Kenny Britt is the ceiling comp here, but was also three whole years younger than Garrett entering the league. Stylistically, this is a fitting set of cohorts as well. As mentioned, Garrett’s game is just like you’d expect it to be given his profile and comparisons. He’s a big bodied, straight line speed target and that’s where he excels.
Garrett was used in an extremely limited capacity in college due to his ability and the scheme (Tulsa head coach Phillip Montgomery was previously the offensive coordinator at Baylor). He spent 95.3 percent of snaps lined up as the outside right receiver, and per Pro Football Focus, 1,435 yards (90.4 percent) of Garrett’s receiving yardage came on slants, posts, hitches and nine routes last season. He ranked first in all of college in receptions (19) while ranking second in receiving yards (725) and touchdowns (seven) on targets 20 or more yards downfield.
Even in another scheme, a player with such limited measured agility as Garrett isn’t going to shine in a diverse way on the route tree and the slant and the nine is where Garrett showcases the best parts of his game, so the fit was perfect for his abilities. On slants, he wins at the line of scrimmage with his size, most notably his massive arm length. Defenders have a tough time getting inside of him and he uses his length with stiff arms and the chop within his release. Once he’s clean, defenders almost have no chance of working around his frame.
Garrett naturally plays up to his size and where he really shines is when he’s able to stack defenders. While not a blazer, he’s tremendous vertically once he’s on top of a defender as he keeps defensive backs out of the play.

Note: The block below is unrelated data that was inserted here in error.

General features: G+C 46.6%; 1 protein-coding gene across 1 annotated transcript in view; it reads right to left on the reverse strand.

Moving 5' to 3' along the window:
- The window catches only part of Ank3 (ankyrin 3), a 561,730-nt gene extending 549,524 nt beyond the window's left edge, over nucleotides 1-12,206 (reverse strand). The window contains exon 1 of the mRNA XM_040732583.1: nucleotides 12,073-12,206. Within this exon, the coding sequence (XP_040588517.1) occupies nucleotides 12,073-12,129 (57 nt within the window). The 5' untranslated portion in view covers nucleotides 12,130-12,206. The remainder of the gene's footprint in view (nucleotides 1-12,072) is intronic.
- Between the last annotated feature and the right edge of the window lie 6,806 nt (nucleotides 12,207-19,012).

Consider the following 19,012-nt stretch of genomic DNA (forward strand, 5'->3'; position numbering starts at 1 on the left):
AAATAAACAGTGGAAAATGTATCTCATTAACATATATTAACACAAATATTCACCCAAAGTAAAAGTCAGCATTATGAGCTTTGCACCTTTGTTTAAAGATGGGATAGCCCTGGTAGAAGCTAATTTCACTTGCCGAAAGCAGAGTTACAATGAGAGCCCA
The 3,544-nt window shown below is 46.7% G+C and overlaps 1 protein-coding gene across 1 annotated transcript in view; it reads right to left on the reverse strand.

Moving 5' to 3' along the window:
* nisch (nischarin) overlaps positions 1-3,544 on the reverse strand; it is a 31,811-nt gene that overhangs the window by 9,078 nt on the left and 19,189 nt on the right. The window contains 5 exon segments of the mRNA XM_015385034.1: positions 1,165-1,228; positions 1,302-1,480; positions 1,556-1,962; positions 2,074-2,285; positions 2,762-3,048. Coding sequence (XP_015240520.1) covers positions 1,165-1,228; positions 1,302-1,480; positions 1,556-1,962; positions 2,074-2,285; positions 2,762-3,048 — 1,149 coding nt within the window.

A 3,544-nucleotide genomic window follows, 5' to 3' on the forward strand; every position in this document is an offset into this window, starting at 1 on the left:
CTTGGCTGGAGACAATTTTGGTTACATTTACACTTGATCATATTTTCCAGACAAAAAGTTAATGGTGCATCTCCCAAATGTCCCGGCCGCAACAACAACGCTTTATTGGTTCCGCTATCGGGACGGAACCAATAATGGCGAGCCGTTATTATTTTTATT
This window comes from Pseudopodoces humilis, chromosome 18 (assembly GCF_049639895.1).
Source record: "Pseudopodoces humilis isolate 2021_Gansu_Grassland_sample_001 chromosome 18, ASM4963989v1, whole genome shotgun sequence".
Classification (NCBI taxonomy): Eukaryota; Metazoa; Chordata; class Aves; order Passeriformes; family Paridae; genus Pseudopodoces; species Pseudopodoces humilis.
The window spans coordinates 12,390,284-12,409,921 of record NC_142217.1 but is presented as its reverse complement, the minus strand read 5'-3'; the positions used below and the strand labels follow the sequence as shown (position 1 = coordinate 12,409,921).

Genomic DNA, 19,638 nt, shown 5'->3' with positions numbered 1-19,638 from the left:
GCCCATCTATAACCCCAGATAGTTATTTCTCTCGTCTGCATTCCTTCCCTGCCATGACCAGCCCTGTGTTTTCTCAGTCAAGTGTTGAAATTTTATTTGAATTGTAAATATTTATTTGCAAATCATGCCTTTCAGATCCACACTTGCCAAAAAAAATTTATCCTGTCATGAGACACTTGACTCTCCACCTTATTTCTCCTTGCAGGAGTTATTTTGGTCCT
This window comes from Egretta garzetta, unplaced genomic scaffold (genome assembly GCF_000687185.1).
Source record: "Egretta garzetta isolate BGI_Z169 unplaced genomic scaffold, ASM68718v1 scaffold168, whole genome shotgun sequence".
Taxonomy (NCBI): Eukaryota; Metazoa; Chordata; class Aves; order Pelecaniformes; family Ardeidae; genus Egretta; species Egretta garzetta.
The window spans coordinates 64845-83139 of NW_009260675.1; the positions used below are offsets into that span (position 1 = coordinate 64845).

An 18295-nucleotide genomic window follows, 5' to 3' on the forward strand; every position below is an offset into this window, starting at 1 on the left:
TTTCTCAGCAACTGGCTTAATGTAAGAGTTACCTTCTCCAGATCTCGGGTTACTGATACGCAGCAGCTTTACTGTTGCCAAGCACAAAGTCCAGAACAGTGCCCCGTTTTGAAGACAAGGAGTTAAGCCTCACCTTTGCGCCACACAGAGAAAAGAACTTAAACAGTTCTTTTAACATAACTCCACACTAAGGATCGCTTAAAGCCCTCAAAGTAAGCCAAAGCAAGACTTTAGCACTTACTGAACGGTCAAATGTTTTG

Garrett has uniquely small hands for a player of his size and arm length and it sometimes show in his technique when not pressed into attacking the ball. Securing passes was something he worked on extensively at improving and the results showed up in data as he was credited with just two drops last season after eight in 2014 despite the massive target spike he seen come his way.
Hopefully it’s not what a team will be drafting him for, but Garrett isn’t going to make a ton of plays in space for a team and often falls on first contact more than you’d like from a player with his overall frame, but he is capable of making some effort plays in the open field.
Wrapping up my thoughts here, Garrett is a player I’ve circled as a target at his current price. He’s exactly the type of player I like to use my late second and third round rookie picks on because he’s priced properly in terms of risk and upside. Per Dynasty Football Rookie ADP, he’s holding a third round pick sticker price, which is exactly where it should be. There are enough red flags for Garrett in terms of age combined with unknown draft investment (that we’re assuming today is at best in the third round, but likely later) to believe he has limited potential to hit. With that probability in a lower bucket than other receivers available, that doesn’t make me want to go above using a later second rounder on him, but there’s upside if he lands in a destination with an immediate need for a boundary receiver than can contribute in the red zone, because there are hardly any of those types available in this class. If I’m not comfortable using an early to mid second on him but don’t love anyone else there, I want to move down and hope he falls to current his ADP in my individual drafts.